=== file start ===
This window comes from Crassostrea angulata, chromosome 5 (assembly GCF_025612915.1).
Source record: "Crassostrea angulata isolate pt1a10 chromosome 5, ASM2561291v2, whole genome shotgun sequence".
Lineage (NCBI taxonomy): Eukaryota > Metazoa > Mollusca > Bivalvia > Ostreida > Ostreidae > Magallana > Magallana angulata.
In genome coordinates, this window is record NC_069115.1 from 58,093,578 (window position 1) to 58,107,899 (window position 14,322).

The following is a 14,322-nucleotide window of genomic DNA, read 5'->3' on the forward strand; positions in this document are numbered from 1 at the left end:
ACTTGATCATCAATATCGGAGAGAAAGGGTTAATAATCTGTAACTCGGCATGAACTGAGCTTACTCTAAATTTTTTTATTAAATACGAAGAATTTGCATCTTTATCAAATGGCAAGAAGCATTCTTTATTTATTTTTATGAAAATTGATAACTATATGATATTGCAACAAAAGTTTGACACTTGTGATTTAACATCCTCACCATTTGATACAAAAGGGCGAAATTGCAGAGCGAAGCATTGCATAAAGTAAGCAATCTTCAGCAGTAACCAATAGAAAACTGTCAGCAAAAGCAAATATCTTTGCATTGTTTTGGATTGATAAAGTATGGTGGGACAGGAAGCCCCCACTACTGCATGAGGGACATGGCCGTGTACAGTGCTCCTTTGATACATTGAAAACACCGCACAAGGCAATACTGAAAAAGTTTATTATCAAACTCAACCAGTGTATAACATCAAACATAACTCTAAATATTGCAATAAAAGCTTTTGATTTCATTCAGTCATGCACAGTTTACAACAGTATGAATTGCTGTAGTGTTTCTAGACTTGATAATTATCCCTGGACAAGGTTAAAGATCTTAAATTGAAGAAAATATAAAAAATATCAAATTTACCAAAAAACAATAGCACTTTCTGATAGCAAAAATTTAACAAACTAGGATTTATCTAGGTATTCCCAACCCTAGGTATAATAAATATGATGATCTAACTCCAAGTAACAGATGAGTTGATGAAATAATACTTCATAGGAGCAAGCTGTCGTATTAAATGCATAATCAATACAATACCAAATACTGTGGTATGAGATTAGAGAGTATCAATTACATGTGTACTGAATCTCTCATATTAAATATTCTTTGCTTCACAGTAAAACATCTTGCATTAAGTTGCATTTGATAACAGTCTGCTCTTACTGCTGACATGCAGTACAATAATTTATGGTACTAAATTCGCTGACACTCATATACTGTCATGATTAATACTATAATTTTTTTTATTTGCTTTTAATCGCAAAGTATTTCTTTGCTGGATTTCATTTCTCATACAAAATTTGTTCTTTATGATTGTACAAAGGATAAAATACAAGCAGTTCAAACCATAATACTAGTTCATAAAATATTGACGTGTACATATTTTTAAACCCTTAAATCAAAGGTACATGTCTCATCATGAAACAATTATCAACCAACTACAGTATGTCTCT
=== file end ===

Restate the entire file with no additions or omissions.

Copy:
This window comes from Crassostrea angulata, chromosome 5 (assembly GCF_025612915.1).
Source record: "Crassostrea angulata isolate pt1a10 chromosome 5, ASM2561291v2, whole genome shotgun sequence".
Lineage (NCBI taxonomy): Eukaryota > Metazoa > Mollusca > Bivalvia > Ostreida > Ostreidae > Magallana > Magallana angulata.
In genome coordinates, this window is record NC_069115.1 from 58,093,578 (window position 1) to 58,107,899 (window position 14,322).

The following is a 14,322-nucleotide window of genomic DNA, read 5'->3' on the forward strand; positions in this document are numbered from 1 at the left end:
ACTTGATCATCAATATCGGAGAGAAAGGGTTAATAATCTGTAACTCGGCATGAACTGAGCTTACTCTAAATTTTTTTATTAAATACGAAGAATTTGCATCTTTATCAAATGGCAAGAAGCATTCTTTATTTATTTTTATGAAAATTGATAACTATATGATATTGCAACAAAAGTTTGACACTTGTGATTTAACATCCTCACCATTTGATACAAAAGGGCGAAATTGCAGAGCGAAGCATTGCATAAAGTAAGCAATCTTCAGCAGTAACCAATAGAAAACTGTCAGCAAAAGCAAATATCTTTGCATTGTTTTGGATTGATAAAGTATGGTGGGACAGGAAGCCCCCACTACTGCATGAGGGACATGGCCGTGTACAGTGCTCCTTTGATACATTGAAAACACCGCACAAGGCAATACTGAAAAAGTTTATTATCAAACTCAACCAGTGTATAACATCAAACATAACTCTAAATATTGCAATAAAAGCTTTTGATTTCATTCAGTCATGCACAGTTTACAACAGTATGAATTGCTGTAGTGTTTCTAGACTTGATAATTATCCCTGGACAAGGTTAAAGATCTTAAATTGAAGAAAATATAAAAAATATCAAATTTACCAAAAAACAATAGCACTTTCTGATAGCAAAAATTTAACAAACTAGGATTTATCTAGGTATTCCCAACCCTAGGTATAATAAATATGATGATCTAACTCCAAGTAACAGATGAGTTGATGAAATAATACTTCATAGGAGCAAGCTGTCGTATTAAATGCATAATCAATACAATACCAAATACTGTGGTATGAGATTAGAGAGTATCAATTACATGTGTACTGAATCTCTCATATTAAATATTCTTTGCTTCACAGTAAAACATCTTGCATTAAGTTGCATTTGATAACAGTCTGCTCTTACTGCTGACATGCAGTACAATAATTTATGGTACTAAATTCGCTGACACTCATATACTGTCATGATTAATACTATAATTTTTTTTATTTGCTTTTAATCGCAAAGTATTTCTTTGCTGGATTTCATTTCTCATACAAAATTTGTTCTTTATGATTGTACAAAGGATAAAATACAAGCAGTTCAAACCATAATACTAGTTCATAAAATATTGACGTGTACATATTTTTAAACCCTTAAATCAAAGGTACATGTCTCATCATGAAACAATTATCAACCAACTACAGTATGTCTCT